Medal of Honor Recipients
The Medal of Honor is the highest award for valor in action against an enemy force that can be bestowed upon an individual serving in the Armed Services of the United States. Recipients receive the Medal of Honor from the president on behalf of Congress. It was first awarded during the Civil War and eligibility criteria for the Medal of Honor have changed over time.
Recipients buried or memorialized here:
Corporal Frank Bratling (Indian Wars). He received the Medal of Honor posthumously for service in the U.S. Army, Company C, 8th U.S. Cavalry, in recognition of his actions near Fort Selden, New Mexico Territory, July 8-11, 1873. Bratling is memorialized in Section MA, Site 29.
Master Sergeant Victor Hugo Espinoza Jr. (Korea). Texan Victor Hugo Espinoza Jr., enlisted in the U.S. Army in 1950 and was a member of the Acting Rifleman Company A, 23rd Infantry Regiment, 2nd Infantry Division, until September 23, 1952. On March 14, 2014, Espinoza received the Medal of Honor for singly assaulting enemy forces on August 1, 1952, in Chorwon. Espinoza died April 17, 1986, and is buried in Section F, Site 1115.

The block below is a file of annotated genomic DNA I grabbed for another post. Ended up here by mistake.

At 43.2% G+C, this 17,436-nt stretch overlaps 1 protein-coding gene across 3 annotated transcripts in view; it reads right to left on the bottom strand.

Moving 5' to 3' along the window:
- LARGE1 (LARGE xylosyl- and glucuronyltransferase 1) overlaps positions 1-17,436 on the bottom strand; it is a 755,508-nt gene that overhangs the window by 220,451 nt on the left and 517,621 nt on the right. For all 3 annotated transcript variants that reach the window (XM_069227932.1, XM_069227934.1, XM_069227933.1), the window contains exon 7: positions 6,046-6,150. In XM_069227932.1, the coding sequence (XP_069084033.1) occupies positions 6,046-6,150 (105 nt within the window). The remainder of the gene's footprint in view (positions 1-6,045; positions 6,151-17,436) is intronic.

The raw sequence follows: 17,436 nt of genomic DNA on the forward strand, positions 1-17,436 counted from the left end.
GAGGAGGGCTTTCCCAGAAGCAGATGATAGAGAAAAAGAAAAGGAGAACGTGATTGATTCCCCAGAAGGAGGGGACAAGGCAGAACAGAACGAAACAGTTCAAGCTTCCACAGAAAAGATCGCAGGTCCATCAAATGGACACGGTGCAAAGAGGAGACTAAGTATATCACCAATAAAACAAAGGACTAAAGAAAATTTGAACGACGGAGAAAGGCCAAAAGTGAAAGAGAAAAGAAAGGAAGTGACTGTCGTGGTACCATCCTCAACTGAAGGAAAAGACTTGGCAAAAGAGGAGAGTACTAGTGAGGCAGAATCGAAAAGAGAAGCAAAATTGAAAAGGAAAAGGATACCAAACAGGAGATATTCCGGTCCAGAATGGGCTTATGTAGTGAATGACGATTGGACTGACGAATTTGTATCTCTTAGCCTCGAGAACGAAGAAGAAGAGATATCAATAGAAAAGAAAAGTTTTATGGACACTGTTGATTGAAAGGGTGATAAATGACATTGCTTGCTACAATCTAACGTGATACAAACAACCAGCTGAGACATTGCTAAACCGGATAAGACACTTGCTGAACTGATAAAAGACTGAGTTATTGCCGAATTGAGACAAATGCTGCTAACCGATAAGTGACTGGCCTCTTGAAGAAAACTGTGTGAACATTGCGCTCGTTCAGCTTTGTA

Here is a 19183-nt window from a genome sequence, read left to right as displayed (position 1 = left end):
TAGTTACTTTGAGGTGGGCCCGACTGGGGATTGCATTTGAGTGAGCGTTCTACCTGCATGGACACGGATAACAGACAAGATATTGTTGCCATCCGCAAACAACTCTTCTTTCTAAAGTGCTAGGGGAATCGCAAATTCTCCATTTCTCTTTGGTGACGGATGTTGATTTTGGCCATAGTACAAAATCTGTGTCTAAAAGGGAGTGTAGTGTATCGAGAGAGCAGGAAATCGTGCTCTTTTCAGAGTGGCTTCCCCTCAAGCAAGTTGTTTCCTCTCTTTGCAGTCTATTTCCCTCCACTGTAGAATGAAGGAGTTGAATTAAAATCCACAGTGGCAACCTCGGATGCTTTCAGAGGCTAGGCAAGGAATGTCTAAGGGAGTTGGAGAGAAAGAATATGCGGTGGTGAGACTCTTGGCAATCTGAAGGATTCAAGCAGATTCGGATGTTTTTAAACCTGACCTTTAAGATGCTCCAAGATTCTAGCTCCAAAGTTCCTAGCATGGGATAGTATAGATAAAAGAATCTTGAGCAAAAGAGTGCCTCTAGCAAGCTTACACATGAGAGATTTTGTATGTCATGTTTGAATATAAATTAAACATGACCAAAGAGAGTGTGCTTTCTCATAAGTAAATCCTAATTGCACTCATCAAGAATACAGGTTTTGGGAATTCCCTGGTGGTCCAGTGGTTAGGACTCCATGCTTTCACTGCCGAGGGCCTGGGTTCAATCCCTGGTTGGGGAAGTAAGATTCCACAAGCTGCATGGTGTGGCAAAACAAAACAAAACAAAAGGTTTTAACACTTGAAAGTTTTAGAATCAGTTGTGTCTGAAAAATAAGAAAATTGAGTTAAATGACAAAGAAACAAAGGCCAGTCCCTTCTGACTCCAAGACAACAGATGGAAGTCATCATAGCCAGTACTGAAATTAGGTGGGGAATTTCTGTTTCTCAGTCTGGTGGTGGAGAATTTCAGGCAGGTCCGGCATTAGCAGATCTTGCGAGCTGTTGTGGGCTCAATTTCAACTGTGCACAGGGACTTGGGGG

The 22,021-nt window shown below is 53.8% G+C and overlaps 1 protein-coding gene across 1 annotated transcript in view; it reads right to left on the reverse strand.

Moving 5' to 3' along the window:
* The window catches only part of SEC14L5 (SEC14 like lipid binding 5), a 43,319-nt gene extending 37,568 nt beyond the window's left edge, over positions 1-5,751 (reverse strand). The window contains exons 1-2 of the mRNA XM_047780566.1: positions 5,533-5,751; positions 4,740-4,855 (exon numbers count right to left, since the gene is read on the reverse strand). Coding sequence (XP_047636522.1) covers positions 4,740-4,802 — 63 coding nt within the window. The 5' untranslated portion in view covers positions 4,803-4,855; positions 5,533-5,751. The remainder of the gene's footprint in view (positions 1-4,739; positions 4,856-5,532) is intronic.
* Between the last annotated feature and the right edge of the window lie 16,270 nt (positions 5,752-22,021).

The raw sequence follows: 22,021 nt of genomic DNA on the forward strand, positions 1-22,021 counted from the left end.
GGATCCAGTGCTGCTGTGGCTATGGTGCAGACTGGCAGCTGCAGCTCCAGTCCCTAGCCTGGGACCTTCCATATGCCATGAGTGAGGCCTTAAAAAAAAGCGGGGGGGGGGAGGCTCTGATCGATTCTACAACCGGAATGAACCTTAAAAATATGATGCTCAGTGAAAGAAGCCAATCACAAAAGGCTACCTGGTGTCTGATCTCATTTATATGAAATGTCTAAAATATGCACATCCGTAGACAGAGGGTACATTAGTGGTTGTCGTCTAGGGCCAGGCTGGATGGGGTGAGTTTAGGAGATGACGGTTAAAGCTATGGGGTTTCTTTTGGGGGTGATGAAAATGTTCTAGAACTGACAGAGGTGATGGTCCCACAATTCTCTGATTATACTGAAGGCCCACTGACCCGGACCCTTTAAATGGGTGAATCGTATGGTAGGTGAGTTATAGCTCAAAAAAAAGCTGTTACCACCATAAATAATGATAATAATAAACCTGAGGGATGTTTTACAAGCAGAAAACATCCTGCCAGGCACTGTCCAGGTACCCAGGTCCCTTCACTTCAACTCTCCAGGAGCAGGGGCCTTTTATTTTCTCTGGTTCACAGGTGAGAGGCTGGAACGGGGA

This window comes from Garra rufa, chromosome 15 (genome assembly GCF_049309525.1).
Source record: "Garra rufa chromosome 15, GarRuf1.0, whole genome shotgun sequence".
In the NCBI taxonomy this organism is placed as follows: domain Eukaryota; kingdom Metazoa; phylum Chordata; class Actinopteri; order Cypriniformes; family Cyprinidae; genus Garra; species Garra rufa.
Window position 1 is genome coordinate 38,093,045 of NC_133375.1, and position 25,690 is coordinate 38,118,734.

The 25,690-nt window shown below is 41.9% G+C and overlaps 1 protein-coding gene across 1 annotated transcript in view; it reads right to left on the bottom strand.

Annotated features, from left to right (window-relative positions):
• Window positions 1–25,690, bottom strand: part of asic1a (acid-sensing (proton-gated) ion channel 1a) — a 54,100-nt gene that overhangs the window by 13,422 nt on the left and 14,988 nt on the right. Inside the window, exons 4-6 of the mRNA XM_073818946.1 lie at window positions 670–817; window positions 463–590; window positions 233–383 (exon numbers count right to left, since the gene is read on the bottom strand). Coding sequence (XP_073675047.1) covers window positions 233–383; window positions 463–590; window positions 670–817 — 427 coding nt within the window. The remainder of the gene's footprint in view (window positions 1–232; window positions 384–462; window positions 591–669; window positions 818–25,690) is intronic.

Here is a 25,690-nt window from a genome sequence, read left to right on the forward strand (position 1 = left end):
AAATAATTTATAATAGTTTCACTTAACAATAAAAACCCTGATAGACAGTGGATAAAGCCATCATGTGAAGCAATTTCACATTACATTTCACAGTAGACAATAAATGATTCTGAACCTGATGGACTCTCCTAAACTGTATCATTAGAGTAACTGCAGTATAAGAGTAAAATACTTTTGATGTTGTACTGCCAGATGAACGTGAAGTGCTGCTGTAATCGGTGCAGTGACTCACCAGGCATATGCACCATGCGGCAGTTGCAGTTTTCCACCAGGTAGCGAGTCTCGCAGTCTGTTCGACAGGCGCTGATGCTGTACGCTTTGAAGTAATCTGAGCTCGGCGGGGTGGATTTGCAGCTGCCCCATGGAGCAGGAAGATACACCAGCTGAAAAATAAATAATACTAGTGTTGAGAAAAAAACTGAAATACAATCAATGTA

Staff Sergeant Ambrosio Guillen (Korea). Ambrosio Guillen, native of Colorado, enlisted in the U.S. Marine Corps in 1947. Staff Sergeant Guillen served with Company F, 2nd Battalion, 7th Marines, 1st Marine Division. On July 25, 1953, Guillen’s unit was attacked by two enemy battalions. Already wounded, Guillen refused treatment until the enemy retreated. Guillen died of his wounds on July 25, 1953. He received the Medal of Honor August 18, 1954, posthumously, for personal valor near Songuch-on, Korea, and is buried in Section E, Site 9171.
Private George Hooker (Indian Wars). He received the Medal of Honor posthumously for service in the U.S. Army, Company K, 5th U.S. Cavalry, in recognition of his actions at Tonto Creek, Arizona Territory, January 22, 1873. Hooker is memorialized in Section MA, Site 30.